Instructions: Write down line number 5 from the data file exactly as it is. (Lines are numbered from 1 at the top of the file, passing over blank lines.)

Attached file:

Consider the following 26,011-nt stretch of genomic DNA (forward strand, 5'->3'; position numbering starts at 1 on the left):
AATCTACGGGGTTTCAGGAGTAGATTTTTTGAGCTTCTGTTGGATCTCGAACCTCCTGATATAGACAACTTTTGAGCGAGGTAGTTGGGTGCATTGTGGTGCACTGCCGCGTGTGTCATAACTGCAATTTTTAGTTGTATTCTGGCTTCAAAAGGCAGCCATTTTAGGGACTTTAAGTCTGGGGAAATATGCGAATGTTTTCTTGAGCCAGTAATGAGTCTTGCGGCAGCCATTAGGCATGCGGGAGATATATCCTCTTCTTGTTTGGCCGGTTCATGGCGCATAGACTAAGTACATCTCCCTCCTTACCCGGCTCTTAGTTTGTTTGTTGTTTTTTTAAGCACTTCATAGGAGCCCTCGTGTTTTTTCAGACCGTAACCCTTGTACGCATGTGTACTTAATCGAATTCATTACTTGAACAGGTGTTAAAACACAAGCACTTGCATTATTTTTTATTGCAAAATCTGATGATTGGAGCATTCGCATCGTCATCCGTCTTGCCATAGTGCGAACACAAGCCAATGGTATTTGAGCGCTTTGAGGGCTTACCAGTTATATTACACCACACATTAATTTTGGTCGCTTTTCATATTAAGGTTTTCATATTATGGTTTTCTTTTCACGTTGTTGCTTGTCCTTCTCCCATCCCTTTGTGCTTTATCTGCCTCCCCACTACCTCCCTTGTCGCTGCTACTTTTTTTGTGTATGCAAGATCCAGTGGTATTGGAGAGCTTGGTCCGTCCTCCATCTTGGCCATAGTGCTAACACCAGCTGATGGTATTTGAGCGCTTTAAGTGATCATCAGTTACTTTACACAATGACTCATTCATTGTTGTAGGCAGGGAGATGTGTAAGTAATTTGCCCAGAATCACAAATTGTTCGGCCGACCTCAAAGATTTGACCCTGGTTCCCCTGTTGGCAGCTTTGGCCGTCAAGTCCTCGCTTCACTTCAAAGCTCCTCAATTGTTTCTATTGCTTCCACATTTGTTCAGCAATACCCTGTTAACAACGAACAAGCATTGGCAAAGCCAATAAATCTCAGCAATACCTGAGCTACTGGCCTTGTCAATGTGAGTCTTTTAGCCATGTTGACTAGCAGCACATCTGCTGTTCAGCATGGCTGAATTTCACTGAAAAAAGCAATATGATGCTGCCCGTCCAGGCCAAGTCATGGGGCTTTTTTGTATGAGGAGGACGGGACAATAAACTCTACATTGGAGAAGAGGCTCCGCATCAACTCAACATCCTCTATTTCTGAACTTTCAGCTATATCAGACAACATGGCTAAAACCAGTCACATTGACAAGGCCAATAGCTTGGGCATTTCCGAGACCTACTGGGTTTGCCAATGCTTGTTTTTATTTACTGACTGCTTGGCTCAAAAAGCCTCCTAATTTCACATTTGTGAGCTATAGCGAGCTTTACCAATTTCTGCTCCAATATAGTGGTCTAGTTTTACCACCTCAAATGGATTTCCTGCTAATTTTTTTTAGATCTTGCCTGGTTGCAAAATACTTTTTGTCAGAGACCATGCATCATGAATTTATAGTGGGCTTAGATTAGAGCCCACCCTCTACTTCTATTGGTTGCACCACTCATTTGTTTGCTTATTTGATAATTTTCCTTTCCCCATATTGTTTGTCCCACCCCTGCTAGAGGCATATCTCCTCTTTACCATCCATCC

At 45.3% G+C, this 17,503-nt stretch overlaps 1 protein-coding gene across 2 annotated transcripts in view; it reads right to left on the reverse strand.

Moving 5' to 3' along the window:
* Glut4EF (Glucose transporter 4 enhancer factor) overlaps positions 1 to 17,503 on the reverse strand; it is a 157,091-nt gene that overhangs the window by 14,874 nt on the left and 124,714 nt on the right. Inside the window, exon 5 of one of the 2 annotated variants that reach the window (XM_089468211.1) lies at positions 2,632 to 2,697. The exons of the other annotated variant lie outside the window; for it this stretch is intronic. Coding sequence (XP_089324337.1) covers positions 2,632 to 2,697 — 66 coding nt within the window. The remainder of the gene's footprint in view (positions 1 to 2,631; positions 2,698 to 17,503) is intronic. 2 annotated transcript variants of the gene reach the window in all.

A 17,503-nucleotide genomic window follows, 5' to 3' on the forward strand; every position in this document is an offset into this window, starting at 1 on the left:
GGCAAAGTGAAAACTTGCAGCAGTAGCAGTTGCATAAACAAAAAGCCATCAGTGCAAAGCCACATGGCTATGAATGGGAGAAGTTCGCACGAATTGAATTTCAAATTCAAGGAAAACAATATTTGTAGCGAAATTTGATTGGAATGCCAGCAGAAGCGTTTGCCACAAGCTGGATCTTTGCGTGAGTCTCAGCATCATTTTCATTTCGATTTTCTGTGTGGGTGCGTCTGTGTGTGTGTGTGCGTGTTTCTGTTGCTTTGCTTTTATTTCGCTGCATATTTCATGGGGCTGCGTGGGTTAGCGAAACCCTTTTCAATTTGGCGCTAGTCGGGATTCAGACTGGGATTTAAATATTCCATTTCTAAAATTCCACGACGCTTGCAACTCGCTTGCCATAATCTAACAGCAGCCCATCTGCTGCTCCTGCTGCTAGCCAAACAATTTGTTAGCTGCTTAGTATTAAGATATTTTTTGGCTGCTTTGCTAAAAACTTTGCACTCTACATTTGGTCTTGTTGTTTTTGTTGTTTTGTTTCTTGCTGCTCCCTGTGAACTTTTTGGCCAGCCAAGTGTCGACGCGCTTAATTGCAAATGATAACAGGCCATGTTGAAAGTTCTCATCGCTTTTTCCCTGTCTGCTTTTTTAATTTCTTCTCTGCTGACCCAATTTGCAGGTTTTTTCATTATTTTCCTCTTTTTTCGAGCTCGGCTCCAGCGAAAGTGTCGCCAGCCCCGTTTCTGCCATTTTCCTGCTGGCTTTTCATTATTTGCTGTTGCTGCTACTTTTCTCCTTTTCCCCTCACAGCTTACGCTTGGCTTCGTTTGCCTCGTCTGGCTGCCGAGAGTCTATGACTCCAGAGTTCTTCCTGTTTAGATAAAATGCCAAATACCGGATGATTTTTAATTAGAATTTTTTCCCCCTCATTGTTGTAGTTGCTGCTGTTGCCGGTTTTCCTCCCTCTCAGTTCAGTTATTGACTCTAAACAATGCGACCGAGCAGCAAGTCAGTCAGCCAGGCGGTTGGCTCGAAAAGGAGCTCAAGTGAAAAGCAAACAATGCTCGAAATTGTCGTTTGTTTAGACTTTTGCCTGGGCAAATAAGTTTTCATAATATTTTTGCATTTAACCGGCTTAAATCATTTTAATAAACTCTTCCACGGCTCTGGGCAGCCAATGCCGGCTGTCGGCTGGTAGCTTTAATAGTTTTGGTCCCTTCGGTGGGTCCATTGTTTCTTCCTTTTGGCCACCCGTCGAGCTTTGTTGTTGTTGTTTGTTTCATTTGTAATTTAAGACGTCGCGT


* Glut4EF (Glucose transporter 4 enhancer factor) overlaps positions 1 to 17,503 on the reverse strand; it is a 157,091-nt gene that overhangs the window by 14,874 nt on the left and 124,714 nt on the right. Inside the window, exon 5 of one of the 2 annotated variants that reach the window (XM_089468211.1) lies at positions 2,632 to 2,697. The exons of the other annotated variant lie outside the window; for it this stretch is intronic. Coding sequence (XP_089324337.1) covers positions 2,632 to 2,697 — 66 coding nt within the window. The remainder of the gene's footprint in view (positions 1 to 2,631; positions 2,698 to 17,503) is intronic. 2 annotated transcript variants of the gene reach the window in all.